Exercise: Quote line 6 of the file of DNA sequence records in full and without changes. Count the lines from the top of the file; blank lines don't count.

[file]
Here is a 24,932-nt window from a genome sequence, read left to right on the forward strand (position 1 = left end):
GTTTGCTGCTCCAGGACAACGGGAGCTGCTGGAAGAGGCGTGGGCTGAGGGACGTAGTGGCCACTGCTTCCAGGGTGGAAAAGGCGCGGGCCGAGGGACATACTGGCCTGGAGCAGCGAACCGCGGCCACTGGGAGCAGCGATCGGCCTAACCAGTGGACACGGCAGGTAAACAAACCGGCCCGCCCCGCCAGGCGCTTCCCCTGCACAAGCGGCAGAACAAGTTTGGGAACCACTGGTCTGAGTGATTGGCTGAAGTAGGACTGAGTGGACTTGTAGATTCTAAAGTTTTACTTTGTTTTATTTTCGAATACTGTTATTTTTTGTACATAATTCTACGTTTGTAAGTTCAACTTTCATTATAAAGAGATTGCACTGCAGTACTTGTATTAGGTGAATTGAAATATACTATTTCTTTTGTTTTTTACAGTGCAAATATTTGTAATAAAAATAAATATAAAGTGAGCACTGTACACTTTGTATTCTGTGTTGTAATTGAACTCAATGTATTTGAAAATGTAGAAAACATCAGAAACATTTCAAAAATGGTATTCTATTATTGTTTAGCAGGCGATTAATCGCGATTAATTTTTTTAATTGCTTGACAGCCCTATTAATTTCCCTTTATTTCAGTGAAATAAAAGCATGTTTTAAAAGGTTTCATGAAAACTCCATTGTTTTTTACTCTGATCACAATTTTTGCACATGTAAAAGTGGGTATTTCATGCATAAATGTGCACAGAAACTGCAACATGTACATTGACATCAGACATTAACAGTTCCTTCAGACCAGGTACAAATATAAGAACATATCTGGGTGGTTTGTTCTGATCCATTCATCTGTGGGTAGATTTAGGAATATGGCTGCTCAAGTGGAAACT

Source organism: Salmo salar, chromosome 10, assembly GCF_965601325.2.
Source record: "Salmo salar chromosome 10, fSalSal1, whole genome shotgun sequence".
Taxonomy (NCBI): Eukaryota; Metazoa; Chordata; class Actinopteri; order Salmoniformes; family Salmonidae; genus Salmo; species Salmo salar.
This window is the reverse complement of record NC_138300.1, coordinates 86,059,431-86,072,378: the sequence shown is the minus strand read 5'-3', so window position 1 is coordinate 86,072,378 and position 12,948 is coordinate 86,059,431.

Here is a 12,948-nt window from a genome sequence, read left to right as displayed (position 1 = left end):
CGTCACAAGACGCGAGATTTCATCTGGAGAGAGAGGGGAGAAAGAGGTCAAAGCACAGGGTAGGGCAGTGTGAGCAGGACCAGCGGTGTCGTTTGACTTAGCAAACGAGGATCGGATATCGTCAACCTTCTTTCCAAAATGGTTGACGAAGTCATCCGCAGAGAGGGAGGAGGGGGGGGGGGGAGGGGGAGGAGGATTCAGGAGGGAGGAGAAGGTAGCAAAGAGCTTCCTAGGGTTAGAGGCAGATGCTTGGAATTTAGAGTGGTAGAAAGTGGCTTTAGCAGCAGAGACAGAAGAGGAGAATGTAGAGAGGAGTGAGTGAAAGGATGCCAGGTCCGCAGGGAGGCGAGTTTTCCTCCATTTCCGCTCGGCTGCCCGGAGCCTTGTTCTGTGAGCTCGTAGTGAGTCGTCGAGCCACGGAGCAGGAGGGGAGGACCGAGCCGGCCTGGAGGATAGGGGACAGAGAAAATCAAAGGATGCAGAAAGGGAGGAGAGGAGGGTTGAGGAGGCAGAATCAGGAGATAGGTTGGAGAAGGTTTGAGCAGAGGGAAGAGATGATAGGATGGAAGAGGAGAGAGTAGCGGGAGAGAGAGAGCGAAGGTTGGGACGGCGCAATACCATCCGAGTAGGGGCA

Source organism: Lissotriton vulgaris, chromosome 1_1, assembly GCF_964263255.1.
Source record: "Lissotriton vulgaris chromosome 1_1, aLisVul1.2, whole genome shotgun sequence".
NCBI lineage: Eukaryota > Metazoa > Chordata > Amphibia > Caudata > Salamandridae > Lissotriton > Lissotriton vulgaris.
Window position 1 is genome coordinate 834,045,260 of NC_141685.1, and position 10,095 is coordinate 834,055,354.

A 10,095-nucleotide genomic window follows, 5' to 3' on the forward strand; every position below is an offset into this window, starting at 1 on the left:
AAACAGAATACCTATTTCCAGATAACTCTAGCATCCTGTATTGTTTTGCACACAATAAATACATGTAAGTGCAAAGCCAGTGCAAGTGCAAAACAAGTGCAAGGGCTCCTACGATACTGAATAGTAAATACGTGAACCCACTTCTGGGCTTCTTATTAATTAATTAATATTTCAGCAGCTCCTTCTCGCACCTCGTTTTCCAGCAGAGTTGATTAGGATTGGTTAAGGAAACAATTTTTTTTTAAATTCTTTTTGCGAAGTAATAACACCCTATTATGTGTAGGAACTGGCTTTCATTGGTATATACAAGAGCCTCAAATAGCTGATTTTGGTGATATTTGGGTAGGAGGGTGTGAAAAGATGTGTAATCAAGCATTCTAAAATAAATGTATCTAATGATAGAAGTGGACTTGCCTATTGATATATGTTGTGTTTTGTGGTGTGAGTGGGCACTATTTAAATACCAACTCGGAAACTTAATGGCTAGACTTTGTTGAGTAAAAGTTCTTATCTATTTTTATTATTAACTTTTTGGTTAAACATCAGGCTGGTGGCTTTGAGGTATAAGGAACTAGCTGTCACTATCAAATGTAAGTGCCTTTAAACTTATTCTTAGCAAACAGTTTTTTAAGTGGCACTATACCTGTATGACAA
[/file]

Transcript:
This window is the reverse complement of record NC_138300.1, coordinates 86,059,431-86,072,378: the sequence shown is the minus strand read 5'-3', so window position 1 is coordinate 86,072,378 and position 12,948 is coordinate 86,059,431.